Big data for metabolic pathways; wristband seizure detection; garbage-collecting robots.
Drilling into metabolic details with big data
In a development that may help researchers find new therapeutic targets for cancer and other diseases, Rice University researchers have created a fast computational method to model tissue-specific metabolic pathways.
The team explained that metabolic pathways are immense networks of biochemical reactions that keep organisms functioning and are also implicated in many diseases, and present the kind of challenges “big data” projects are designed to address.
In recent years, computer scientists have built ways to model these networks in humans, particularly since the 2007 introduction of the first genome-scale model of human metabolic pathways, but the big picture doesn’t have all the answers. For example, a pathway in the liver might not act the same way as an identical chain in the muscle.
To this end, the Rice lab of bioengineer Amina Qutub designed an algorithm — Cost Optimization Reaction Dependency Assessment (CORDA) — to model metabolic pathways specific to their home tissues.
The researchers expect their algorithm will be a broad tool to model cell- and tissue-specific metabolism as CORDA yields tissue-specific models that are more comprehensive and functional than previous algorithms, and allows for quick comparison of models to understand differences across tissues.
Wristband monitors, alerts grand mal seizures
In order to help people with epilepsy, and survive sudden unexpected death in epilepsy, a company called Empatica, co-founded by MIT professor and wearables pioneer Rosalind Picard, has developed a medical-quality consumer wristband that monitors stress signals to detect potentially deadly seizures and alert wearers and caregivers, so they can intervene.
Researchers worldwide are using a scientific version of the wristband, called the E4, which also measures other signals, to study epilepsy and other neurological and psychiatric conditions. Numerous academic papers are now published, showing that the combined electrodermal activity (EDA), also known as skin conductance, and motion data collected from the wrist improve the accuracy of seizure detection over using only motion data.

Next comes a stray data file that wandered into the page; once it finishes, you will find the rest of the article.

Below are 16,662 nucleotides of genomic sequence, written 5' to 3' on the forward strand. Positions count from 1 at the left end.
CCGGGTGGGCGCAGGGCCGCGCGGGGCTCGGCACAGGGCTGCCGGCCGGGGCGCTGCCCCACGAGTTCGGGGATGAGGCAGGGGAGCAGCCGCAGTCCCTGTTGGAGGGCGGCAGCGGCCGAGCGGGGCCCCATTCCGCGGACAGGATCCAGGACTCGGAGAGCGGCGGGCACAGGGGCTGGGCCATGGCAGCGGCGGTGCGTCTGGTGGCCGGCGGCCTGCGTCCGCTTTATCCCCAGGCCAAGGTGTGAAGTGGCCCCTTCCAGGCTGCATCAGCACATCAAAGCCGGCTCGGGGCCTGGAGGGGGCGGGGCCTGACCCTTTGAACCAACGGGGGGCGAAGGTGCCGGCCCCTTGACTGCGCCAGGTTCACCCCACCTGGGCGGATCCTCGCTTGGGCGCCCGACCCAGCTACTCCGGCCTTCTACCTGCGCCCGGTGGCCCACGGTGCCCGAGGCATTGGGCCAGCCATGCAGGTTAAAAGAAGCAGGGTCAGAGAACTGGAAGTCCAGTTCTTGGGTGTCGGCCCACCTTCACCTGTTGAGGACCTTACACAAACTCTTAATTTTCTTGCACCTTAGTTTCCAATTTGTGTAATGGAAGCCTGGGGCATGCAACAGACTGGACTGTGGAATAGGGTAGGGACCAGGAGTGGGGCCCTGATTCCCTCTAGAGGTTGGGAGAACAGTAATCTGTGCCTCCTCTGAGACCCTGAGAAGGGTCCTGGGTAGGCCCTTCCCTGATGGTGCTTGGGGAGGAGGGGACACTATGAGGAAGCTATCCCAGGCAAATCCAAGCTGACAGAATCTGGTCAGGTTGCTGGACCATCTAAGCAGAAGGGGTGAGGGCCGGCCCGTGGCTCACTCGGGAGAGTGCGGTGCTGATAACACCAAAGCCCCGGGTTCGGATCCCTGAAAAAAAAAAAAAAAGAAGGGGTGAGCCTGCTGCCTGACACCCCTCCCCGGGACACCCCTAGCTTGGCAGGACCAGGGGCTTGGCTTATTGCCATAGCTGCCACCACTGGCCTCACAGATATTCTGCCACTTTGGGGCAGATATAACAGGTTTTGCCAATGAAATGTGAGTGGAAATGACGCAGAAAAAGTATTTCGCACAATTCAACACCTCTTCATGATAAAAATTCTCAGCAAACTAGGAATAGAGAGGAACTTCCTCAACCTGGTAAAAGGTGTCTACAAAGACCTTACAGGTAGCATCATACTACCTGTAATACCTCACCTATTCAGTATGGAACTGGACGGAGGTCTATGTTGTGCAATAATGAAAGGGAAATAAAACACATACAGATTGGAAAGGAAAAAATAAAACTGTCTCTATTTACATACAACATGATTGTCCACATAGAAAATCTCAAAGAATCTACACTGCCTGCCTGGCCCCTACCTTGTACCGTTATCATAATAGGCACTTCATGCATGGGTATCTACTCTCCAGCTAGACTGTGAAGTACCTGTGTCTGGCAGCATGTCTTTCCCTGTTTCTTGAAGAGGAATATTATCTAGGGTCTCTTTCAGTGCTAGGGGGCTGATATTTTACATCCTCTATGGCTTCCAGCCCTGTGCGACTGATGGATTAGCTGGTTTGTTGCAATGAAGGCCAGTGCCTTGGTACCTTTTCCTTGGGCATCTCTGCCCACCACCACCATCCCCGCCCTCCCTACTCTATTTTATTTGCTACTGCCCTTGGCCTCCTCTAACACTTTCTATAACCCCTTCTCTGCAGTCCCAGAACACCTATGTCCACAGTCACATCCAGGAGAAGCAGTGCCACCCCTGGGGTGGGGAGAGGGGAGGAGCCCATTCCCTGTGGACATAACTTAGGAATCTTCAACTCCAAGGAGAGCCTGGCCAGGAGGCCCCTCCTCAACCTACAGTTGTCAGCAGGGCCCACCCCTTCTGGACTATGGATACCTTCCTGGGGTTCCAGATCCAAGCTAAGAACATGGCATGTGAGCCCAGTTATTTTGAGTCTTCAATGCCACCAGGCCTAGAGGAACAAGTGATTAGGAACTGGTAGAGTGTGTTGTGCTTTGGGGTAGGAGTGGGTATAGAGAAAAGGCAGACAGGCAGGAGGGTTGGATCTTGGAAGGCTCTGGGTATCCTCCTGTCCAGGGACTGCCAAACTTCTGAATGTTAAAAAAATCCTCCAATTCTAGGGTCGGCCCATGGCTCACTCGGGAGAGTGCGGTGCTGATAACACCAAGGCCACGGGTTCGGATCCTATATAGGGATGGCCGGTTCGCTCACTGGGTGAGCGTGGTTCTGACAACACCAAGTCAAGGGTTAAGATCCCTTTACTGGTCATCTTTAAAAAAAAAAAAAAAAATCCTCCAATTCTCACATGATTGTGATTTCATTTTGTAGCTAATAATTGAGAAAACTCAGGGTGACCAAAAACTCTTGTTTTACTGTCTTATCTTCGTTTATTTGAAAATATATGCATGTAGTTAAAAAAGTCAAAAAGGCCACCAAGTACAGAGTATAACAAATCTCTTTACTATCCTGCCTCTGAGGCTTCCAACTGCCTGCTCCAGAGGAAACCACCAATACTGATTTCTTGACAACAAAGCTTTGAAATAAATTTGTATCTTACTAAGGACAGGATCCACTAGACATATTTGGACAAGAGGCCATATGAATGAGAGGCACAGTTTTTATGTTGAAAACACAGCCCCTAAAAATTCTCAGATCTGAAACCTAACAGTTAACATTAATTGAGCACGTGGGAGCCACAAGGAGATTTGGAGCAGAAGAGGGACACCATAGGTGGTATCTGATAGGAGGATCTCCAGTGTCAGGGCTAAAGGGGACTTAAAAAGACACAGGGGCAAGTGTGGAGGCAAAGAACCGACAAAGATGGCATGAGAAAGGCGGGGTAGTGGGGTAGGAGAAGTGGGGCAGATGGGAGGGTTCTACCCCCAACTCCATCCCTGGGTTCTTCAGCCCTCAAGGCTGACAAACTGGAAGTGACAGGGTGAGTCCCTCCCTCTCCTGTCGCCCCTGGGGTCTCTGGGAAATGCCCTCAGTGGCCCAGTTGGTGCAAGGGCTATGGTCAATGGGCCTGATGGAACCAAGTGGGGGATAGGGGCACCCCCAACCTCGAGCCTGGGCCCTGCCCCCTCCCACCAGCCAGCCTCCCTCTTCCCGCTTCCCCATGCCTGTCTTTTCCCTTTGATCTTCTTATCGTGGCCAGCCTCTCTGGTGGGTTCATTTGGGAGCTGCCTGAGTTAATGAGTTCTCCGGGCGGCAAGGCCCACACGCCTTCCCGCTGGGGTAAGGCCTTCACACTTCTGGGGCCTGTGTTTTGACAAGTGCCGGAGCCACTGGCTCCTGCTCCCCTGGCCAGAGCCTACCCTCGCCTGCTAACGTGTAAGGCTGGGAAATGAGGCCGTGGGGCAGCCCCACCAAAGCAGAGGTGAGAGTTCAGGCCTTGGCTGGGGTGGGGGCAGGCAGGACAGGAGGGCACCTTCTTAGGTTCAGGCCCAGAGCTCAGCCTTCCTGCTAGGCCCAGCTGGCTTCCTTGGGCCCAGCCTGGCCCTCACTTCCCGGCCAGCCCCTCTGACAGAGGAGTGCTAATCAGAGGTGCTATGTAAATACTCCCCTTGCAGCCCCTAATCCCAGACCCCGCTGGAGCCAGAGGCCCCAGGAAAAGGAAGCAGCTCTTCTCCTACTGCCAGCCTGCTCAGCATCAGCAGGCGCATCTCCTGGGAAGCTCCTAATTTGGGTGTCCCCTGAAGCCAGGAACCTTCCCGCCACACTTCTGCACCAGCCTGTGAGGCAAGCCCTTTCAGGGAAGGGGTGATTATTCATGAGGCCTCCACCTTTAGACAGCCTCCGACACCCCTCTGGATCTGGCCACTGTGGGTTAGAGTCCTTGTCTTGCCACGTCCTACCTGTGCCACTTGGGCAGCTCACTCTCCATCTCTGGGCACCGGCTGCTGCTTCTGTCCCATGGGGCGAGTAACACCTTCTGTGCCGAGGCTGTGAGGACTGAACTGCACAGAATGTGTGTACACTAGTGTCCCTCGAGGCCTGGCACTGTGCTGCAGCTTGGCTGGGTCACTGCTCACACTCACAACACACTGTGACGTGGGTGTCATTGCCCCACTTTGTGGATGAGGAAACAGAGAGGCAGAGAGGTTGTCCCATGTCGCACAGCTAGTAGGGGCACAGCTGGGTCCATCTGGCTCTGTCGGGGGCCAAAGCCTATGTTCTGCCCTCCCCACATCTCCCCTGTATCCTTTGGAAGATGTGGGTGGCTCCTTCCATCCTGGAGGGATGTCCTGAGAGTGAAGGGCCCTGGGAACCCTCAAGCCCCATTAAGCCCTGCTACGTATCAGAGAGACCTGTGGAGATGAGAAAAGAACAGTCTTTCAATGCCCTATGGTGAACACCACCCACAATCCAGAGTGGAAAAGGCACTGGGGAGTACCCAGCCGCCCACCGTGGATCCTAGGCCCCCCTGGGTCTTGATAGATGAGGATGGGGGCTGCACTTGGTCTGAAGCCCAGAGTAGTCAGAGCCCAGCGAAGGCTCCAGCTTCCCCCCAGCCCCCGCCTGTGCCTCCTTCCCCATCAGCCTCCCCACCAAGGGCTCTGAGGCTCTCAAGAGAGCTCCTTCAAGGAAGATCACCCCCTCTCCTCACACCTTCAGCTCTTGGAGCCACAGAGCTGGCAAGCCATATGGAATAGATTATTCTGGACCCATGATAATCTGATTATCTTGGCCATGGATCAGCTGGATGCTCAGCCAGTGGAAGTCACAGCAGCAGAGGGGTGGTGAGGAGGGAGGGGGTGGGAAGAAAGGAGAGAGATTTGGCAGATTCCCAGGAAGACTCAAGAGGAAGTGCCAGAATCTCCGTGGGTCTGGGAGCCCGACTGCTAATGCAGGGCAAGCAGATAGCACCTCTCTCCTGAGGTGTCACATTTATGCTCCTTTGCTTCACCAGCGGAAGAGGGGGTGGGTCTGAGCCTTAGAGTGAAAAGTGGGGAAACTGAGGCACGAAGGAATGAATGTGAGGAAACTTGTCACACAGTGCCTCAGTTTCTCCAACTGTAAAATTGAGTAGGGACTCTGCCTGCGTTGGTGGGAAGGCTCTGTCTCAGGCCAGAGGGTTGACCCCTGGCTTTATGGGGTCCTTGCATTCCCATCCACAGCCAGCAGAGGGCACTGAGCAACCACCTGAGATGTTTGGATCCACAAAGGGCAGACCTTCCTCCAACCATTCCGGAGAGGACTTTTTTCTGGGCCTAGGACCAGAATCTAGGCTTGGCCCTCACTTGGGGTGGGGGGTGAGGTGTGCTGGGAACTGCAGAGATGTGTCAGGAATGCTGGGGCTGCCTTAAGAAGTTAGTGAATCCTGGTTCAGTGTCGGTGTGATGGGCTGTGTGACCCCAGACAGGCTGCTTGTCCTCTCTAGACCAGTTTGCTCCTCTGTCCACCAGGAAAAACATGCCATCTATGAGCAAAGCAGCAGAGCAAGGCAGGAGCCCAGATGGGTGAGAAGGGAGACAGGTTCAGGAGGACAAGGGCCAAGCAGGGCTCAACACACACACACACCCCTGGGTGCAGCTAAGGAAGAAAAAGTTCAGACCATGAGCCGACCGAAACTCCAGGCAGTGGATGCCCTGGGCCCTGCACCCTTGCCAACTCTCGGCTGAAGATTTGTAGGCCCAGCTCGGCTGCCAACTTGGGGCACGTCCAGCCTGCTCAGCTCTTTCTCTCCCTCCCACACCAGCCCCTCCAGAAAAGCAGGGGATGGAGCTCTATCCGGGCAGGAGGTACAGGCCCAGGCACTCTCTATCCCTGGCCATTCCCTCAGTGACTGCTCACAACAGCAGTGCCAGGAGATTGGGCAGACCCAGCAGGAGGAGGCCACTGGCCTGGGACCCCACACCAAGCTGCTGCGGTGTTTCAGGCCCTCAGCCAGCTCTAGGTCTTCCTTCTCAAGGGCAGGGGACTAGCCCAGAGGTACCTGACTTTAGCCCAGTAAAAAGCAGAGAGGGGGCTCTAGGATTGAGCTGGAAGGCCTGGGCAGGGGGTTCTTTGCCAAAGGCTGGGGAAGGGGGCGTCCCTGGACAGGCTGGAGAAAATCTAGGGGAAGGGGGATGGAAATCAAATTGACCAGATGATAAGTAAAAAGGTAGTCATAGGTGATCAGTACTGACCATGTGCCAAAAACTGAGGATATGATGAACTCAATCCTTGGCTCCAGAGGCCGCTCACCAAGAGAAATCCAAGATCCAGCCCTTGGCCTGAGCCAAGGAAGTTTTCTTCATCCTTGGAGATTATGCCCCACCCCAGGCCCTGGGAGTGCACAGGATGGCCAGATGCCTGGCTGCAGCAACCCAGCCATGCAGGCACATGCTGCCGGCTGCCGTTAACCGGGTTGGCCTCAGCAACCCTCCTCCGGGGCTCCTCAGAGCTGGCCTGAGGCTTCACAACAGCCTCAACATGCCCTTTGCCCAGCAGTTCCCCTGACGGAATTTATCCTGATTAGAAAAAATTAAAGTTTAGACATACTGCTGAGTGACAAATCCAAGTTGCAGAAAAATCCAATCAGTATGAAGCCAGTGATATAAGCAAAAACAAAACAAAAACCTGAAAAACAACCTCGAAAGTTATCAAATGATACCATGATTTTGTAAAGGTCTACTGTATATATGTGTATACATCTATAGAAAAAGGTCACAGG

Empatica is preparing to release Embrace, “a consumer-looking, but medical-quality device” for monitoring stress and seizures, Picard said.
Apart from detecting seizures, anyone can also use the wristbands to monitor stress levels — which is important for good health, given that chronic stress has been linked to numerous health issues such as heart disease, obesity, and diabetes. Stress signals reach every organ of your body, so these stress signals are potentially influencing everything.
The company aims to aid people suffering from epilepsy by helping them better alert loved ones. An app that comes with the device that lets wearers and others monitor when the person might be having a grand mal seizure.
The wristbands resemble watches but have a solid silver or black face. Sensors underneath the face track pulse, body motion, temperature, and EDA, which involves subtle electrical changes across the skin. Boosts in EDA, without accompanying changes in motion, can signal stress. In people with epilepsy, a sharp rise in both signals could indicate a severe, potentially life-threatening seizure.
When the wristband detects a seizure, it vibrates, and the wearer can respond. If the wearer becomes unconscious, which happens with the most dangerous seizures, and doesn’t respond quickly, the app sends an alert to a designated individual.
Drone-assisted, garbage-collecting robot
Students from three universities have collaborated with the Volvo Group and the waste recycling company, Renova, on a robot that automatically collects and empties refuse bins. A drone on the roof of the refuse truck scans the area and helps the robot to find the bins.
The project is a collaboration between the Volvo Group, Chalmers University of Technology, Mälardalen University, Penn State University, and Renova.
Through the student project, Robot-based Autonomous Refuse (ROAR) handling, the intent was to demonstrate how smart machines will soon be able to communicate with each other to facilitate everyday life in a large number of areas – not just refuse handling.
In technical terms, a prerequisite for the robot’s work is that it already knows the neighborhood in the form of a map of both the maneuverable area and likely bin locations. The robot then uses a number of different sensors to keep itself positioned within this map, enabling it to automatically perform its tasks. The sensors include GPS, LiDAR (a system similar to radar but using infrared light instead of radio waves), cameras, and IMU data, which uses accelerometers and gyroscope for navigation as well as odometry where motion sensors measure the position changes over time.
It took the students and researchers from the three participating universities only four months to design and build the prototype robot that automatically collects and empties the refuse bins. Mälardalen University was responsible for designing the robot itself and Penn State University developed the web based 3D interface that allows the driver to monitor the situation and, if need be, control the robot.